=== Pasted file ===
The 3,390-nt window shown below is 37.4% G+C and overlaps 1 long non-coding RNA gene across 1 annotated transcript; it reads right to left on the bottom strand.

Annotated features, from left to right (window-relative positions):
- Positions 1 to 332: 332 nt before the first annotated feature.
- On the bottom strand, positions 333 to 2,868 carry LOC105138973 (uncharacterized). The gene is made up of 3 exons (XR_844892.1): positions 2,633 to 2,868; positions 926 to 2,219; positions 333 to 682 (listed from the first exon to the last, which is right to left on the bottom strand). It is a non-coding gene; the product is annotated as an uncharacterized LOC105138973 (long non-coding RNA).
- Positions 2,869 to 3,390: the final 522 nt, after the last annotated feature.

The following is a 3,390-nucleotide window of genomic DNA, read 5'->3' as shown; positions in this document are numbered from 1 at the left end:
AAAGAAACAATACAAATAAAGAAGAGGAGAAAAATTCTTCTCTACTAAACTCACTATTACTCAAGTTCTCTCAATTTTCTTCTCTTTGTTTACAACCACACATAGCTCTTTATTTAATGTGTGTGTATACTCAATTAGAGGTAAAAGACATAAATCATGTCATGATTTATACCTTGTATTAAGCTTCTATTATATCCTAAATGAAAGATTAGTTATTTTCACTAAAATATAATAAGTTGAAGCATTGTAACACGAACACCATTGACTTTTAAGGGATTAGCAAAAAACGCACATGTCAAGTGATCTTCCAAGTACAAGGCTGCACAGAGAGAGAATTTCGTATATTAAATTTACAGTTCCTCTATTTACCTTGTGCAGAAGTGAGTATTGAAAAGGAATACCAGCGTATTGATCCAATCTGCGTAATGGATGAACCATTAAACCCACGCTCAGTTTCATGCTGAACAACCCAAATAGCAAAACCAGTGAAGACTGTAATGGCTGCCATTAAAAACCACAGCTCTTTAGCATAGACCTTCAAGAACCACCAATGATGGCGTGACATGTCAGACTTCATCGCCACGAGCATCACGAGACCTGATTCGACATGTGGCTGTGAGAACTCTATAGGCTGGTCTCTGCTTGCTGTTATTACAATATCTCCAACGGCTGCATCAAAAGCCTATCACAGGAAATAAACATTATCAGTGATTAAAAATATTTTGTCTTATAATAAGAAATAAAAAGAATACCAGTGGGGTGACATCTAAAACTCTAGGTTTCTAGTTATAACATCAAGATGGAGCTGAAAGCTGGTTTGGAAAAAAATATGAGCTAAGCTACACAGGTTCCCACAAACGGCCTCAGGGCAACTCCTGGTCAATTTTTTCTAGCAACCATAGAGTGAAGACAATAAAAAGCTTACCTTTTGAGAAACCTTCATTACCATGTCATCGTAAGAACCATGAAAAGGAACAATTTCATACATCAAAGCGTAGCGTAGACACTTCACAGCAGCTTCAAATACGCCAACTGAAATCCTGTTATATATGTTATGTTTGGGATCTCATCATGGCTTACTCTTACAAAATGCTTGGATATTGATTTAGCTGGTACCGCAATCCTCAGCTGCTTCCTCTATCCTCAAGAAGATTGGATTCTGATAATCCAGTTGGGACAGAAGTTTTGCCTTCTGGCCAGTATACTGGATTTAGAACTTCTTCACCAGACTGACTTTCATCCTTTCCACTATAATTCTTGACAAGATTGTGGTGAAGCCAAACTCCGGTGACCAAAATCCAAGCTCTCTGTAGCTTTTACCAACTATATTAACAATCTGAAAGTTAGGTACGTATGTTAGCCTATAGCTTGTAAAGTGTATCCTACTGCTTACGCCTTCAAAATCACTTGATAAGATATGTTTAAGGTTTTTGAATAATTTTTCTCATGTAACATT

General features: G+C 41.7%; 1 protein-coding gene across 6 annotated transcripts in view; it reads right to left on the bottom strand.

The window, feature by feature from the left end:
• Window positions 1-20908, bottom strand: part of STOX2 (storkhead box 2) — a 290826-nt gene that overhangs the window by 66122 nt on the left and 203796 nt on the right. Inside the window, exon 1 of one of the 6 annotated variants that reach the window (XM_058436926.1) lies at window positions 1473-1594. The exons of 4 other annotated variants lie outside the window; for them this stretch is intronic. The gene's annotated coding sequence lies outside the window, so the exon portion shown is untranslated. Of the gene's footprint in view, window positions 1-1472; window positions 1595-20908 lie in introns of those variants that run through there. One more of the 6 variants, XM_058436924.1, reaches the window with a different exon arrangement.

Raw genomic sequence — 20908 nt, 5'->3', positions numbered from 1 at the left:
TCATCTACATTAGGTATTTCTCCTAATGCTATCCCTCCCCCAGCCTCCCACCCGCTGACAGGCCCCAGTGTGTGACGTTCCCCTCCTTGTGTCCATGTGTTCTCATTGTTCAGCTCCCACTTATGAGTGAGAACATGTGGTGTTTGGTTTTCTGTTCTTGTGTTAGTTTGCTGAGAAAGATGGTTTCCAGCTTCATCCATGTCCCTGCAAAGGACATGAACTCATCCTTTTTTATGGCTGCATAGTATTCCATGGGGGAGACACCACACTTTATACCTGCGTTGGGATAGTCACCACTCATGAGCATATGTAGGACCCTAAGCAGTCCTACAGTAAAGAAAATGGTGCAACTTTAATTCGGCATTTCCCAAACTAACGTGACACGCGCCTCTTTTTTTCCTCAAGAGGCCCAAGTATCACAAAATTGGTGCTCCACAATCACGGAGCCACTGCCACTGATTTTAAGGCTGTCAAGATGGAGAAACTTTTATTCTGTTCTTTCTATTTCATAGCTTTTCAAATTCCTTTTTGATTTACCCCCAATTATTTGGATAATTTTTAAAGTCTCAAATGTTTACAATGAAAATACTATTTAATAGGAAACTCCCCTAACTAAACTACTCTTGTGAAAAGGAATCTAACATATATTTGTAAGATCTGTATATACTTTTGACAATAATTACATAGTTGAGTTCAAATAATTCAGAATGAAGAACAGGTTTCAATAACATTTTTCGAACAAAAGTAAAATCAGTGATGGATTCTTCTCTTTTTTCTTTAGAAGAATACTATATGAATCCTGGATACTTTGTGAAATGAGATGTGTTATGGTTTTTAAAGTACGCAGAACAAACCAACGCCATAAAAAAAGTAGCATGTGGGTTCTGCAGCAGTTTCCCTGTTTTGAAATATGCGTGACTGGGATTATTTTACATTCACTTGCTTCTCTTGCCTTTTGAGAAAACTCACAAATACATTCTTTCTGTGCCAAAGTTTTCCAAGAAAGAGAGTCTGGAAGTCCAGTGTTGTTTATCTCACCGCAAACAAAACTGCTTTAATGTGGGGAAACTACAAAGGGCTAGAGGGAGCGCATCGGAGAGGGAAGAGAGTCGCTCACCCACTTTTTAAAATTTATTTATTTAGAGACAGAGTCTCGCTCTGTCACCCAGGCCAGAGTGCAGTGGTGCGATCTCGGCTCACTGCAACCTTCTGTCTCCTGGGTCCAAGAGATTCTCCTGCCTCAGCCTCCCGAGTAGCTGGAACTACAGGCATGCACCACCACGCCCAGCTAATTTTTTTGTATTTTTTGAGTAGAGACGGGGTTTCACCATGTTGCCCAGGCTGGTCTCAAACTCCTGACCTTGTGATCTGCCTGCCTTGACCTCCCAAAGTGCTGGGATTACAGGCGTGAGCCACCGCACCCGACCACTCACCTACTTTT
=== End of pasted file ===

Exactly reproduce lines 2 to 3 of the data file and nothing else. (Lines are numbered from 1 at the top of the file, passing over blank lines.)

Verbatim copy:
Annotated features, from left to right (window-relative positions):
- Positions 1 to 332: 332 nt before the first annotated feature.